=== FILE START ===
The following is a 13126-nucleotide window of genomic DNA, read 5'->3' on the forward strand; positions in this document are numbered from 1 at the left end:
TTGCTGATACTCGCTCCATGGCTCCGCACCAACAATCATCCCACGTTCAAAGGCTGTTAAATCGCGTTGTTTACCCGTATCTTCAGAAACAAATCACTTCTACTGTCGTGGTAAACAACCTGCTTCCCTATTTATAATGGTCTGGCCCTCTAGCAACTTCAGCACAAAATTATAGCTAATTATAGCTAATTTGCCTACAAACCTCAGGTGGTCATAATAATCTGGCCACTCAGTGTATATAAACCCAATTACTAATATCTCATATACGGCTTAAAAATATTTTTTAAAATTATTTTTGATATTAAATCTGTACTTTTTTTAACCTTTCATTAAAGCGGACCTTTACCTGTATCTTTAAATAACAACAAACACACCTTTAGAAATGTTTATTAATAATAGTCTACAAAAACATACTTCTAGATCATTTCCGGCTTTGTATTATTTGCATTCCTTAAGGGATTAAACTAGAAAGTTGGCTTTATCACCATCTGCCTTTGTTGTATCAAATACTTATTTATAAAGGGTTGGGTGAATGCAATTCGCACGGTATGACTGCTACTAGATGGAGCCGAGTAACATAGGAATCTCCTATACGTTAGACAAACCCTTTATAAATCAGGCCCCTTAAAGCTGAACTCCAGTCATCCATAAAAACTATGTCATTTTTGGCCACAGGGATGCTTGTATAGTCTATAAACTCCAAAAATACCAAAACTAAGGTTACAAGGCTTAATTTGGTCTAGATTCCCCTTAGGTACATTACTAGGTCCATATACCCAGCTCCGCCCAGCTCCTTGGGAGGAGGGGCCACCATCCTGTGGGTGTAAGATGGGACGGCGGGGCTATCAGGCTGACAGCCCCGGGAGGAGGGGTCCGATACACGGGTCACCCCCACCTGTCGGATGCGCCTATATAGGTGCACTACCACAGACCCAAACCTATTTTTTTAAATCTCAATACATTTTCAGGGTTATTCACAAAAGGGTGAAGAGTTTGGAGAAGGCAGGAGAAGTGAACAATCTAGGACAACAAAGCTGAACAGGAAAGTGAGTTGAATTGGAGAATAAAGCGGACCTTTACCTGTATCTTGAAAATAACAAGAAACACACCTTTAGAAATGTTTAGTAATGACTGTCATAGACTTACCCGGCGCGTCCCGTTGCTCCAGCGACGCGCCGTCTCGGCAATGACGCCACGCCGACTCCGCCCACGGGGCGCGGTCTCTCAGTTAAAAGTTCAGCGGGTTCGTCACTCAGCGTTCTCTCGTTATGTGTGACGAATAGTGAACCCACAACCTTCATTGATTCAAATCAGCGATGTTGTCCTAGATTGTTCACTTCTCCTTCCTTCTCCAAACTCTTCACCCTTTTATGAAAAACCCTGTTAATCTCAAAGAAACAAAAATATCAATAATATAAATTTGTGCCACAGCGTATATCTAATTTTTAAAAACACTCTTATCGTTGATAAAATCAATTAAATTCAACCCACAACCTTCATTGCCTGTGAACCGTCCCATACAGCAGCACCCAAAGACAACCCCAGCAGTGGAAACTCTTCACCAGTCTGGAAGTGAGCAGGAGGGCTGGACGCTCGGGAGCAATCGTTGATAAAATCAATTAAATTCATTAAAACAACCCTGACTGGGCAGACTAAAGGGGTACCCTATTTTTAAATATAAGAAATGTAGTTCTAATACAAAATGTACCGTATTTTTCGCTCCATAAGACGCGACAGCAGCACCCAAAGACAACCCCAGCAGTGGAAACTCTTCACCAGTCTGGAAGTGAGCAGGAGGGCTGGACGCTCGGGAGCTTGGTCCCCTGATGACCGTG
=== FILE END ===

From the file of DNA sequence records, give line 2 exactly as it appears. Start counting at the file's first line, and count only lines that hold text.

TTGCTGATACTCGCTCCATGGCTCCGCACCAACAATCATCCCACGTTCAAAGGCTGTTAAATCGCGTTGTTTACCCGTATCTTCAGAAACAAATCACTTCTACTGTCGTGGTAAACAACCTGCTTCCCTATTTATAATGGTCTGGCCCTCTAGCAACTTCAGCACAAAATTATAGCTAATTATAGCTAATTTGCCTACAAACCTCAGGTGGTCATAATAATCTGGCCACTCAGTGTATATAAACCCAATTACTAATATCTCATATACGGCTTAAAAATATTTTTTAAAATTATTTTTGATATTAAATCTGTACTTTTTTTAACCTTTCATTAAAGCGGACCTTTACCTGTATCTTTAAATAACAACAAACACACCTTTAGAAATGTTTATTAATAATAGTCTACAAAAACATACTTCTAGATCATTTCCGGCTTTGTATTATTTGCATTCCTTAAGGGATTAAACTAGAAAGTTGGCTTTATCACCATCTGCCTTTGTTGTATCAAATACTTATTTATAAAGGGTTGGGTGAATGCAATTCGCACGGTATGACTGCTACTAGATGGAGCCGAGTAACATAGGAATCTCCTATACGTTAGACAAACCCTTTATAAATCAGGCCCCTTAAAGCTGAACTCCAGTCATCCATAAAAACTATGTCATTTTTGGCCACAGGGATGCTTGTATAGTCTATAAACTCCAAAAATACCAAAACTAAGGTTACAAGGCTTAATTTGGTCTAGATTCCCCTTAGGTACATTACTAGGTCCATATACCCAGCTCCGCCCAGCTCCTTGGGAGGAGGGGCCACCATCCTGTGGGTGTAAGATGGGACGGCGGGGCTATCAGGCTGACAGCCCCGGGAGGAGGGGTCCGATACACGGGTCACCCCCACCTGTCGGATGCGCCTATATAGGTGCACTACCACAGACCCAAACCTATTTTTTTAAATCTCAATACATTTTCAGGGTTATTCACAAAAGGGTGAAGAGTTTGGAGAAGGCAGGAGAAGTGAACAATCTAGGACAACAAAGCTGAACAGGAAAGTGAGTTGAATTGGAGAATAAAGCGGACCTTTACCTGTATCTTGAAAATAACAAGAAACACACCTTTAGAAATGTTTAGTAATGACTGTCATAGACTTACCCGGCGCGTCCCGTTGCTCCAGCGACGCGCCGTCTCGGCAATGACGCCACGCCGACTCCGCCCACGGGGCGCGGTCTCTCAGTTAAAAGTTCAGCGGGTTCGTCACTCAGCGTTCTCTCGTTATGTGTGACGAATAGTGAACCCACAACCTTCATTGATTCAAATCAGCGATGTTGTCCTAGATTGTTCACTTCTCCTTCCTTCTCCAAACTCTTCACCCTTTTATGAAAAACCCTGTTAATCTCAAAGAAACAAAAATATCAATAATATAAATTTGTGCCACAGCGTATATCTAATTTTTAAAAACACTCTTATCGTTGATAAAATCAATTAAATTCAACCCACAACCTTCATTGCCTGTGAACCGTCCCATACAGCAGCACCCAAAGACAACCCCAGCAGTGGAAACTCTTCACCAGTCTGGAAGTGAGCAGGAGGGCTGGACGCTCGGGAGCAATCGTTGATAAAATCAATTAAATTCATTAAAACAACCCTGACTGGGCAGACTAAAGGGGTACCCTATTTTTAAATATAAGAAATGTAGTTCTAATACAAAATGTACCGTATTTTTCGCTCCATAAGACGCGACAGCAGCACCCAAAGACAACCCCAGCAGTGGAAACTCTTCACCAGTCTGGAAGTGAGCAGGAGGGCTGGACGCTCGGGAGCTTGGTCCCCTGATGACCGTG